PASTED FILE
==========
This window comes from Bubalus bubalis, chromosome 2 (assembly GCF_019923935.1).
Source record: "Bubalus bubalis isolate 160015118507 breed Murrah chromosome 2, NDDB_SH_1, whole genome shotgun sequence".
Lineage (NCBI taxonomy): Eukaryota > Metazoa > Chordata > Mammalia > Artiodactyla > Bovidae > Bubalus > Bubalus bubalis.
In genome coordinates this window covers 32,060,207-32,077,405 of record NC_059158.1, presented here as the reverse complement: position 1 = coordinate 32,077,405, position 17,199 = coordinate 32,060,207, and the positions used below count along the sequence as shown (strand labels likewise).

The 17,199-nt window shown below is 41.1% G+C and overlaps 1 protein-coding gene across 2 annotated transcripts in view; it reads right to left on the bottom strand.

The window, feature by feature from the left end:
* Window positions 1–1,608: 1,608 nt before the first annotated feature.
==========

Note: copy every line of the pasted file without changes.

This window comes from Bubalus bubalis, chromosome 2 (assembly GCF_019923935.1).
Source record: "Bubalus bubalis isolate 160015118507 breed Murrah chromosome 2, NDDB_SH_1, whole genome shotgun sequence".
Lineage (NCBI taxonomy): Eukaryota > Metazoa > Chordata > Mammalia > Artiodactyla > Bovidae > Bubalus > Bubalus bubalis.
In genome coordinates this window covers 32,060,207-32,077,405 of record NC_059158.1, presented here as the reverse complement: position 1 = coordinate 32,077,405, position 17,199 = coordinate 32,060,207, and the positions used below count along the sequence as shown (strand labels likewise).

The 17,199-nt window shown below is 41.1% G+C and overlaps 1 protein-coding gene across 2 annotated transcripts in view; it reads right to left on the bottom strand.

The window, feature by feature from the left end:
* Window positions 1–1,608: 1,608 nt before the first annotated feature.